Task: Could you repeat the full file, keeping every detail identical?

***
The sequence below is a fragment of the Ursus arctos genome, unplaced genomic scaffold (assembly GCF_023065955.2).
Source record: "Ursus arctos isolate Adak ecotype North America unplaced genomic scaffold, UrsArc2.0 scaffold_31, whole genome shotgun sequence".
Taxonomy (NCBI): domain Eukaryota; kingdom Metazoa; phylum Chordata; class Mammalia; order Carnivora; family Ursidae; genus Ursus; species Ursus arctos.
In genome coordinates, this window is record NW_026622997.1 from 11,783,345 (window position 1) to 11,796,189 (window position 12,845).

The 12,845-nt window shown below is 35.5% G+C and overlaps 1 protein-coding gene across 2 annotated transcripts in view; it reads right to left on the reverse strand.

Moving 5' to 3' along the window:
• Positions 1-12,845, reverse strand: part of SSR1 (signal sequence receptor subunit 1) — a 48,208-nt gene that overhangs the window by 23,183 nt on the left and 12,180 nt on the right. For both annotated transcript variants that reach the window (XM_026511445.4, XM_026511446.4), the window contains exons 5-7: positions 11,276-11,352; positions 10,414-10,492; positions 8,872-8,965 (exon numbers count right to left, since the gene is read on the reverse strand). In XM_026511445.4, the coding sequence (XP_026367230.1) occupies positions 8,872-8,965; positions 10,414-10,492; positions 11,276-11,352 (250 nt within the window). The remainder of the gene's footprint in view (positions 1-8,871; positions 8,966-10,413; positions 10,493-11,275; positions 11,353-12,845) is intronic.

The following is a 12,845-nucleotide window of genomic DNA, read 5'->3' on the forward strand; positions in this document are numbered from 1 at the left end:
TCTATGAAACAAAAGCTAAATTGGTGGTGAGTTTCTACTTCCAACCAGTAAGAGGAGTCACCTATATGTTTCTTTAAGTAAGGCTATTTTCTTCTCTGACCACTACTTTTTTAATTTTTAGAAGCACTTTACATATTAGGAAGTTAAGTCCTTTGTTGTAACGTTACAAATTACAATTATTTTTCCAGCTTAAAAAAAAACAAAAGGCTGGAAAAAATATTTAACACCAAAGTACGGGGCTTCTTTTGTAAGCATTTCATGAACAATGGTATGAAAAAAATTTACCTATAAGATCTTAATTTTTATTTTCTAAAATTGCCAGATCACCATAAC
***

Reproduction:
The sequence below is a fragment of the Ursus arctos genome, unplaced genomic scaffold (assembly GCF_023065955.2).
Source record: "Ursus arctos isolate Adak ecotype North America unplaced genomic scaffold, UrsArc2.0 scaffold_31, whole genome shotgun sequence".
Taxonomy (NCBI): domain Eukaryota; kingdom Metazoa; phylum Chordata; class Mammalia; order Carnivora; family Ursidae; genus Ursus; species Ursus arctos.
In genome coordinates, this window is record NW_026622997.1 from 11,783,345 (window position 1) to 11,796,189 (window position 12,845).

The 12,845-nt window shown below is 35.5% G+C and overlaps 1 protein-coding gene across 2 annotated transcripts in view; it reads right to left on the reverse strand.

Moving 5' to 3' along the window:
• Positions 1-12,845, reverse strand: part of SSR1 (signal sequence receptor subunit 1) — a 48,208-nt gene that overhangs the window by 23,183 nt on the left and 12,180 nt on the right. For both annotated transcript variants that reach the window (XM_026511445.4, XM_026511446.4), the window contains exons 5-7: positions 11,276-11,352; positions 10,414-10,492; positions 8,872-8,965 (exon numbers count right to left, since the gene is read on the reverse strand). In XM_026511445.4, the coding sequence (XP_026367230.1) occupies positions 8,872-8,965; positions 10,414-10,492; positions 11,276-11,352 (250 nt within the window). The remainder of the gene's footprint in view (positions 1-8,871; positions 8,966-10,413; positions 10,493-11,275; positions 11,353-12,845) is intronic.

The following is a 12,845-nucleotide window of genomic DNA, read 5'->3' on the forward strand; positions in this document are numbered from 1 at the left end:
TCTATGAAACAAAAGCTAAATTGGTGGTGAGTTTCTACTTCCAACCAGTAAGAGGAGTCACCTATATGTTTCTTTAAGTAAGGCTATTTTCTTCTCTGACCACTACTTTTTTAATTTTTAGAAGCACTTTACATATTAGGAAGTTAAGTCCTTTGTTGTAACGTTACAAATTACAATTATTTTTCCAGCTTAAAAAAAAACAAAAGGCTGGAAAAAATATTTAACACCAAAGTACGGGGCTTCTTTTGTAAGCATTTCATGAACAATGGTATGAAAAAAATTTACCTATAAGATCTTAATTTTTATTTTCTAAAATTGCCAGATCACCATAAC